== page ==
This Issue's DJ Tip - Looping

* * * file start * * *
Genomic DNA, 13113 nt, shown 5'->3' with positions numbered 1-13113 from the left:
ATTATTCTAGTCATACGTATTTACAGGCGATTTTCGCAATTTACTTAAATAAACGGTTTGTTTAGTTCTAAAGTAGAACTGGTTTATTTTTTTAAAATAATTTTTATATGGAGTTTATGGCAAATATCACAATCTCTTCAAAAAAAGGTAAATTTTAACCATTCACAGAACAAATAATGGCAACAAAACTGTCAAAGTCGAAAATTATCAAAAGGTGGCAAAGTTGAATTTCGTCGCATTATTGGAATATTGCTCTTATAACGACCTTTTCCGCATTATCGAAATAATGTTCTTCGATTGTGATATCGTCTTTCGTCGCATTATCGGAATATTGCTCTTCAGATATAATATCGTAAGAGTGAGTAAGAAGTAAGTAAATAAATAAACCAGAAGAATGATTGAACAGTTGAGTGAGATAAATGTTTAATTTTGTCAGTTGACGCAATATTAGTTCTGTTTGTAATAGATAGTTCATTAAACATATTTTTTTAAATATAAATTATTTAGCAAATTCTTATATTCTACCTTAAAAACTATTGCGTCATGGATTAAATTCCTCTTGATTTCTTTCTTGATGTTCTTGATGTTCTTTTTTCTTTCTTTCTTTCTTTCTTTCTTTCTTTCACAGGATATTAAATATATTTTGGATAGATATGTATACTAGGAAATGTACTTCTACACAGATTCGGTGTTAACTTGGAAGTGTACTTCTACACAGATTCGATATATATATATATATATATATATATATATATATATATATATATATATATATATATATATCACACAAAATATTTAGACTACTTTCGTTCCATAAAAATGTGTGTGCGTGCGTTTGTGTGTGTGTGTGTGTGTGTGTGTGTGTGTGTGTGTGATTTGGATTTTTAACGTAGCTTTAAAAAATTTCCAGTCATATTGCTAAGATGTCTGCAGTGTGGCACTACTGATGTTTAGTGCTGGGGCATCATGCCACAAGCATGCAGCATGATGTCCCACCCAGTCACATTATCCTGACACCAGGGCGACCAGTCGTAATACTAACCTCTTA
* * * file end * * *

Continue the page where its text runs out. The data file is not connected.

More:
Looping can be used to repeat track segments to add emphasis or to repeat a killer section of the track. I use looping a lot for mixing where I throw Deck A into a loop when mixing out or I throw Deck B into a loop when mixing in. Sometimes both decks are looping in the mix. Loops are especially valuable when trying to mix songs that have a lot of vocals or other elements that make them hard to mix. When mixing in, I find at least 1 bar (4 beats) where there are no vocals and when looped it sounds like a continuous song without a lot of variation. Usually I avoid loops that have some drastic variation that is not repeated like a sudden high volume kick. If you run such a loop for a few repeats it usually doesn't sound good and the sudden change will distract from the mix with the other track. It's always important to hear your loops by themselves for a few repetitions. You should also listen to the loop when mixed with other tracks (preferably with the track you plan to mix it with). I do sometimes use loops with vocals, often because there are no good vocal-less loops to be had. I will either mix these with non-vocal segments of tracks or I will downplay the vocals a bit by lowering the mid range on the equalizer.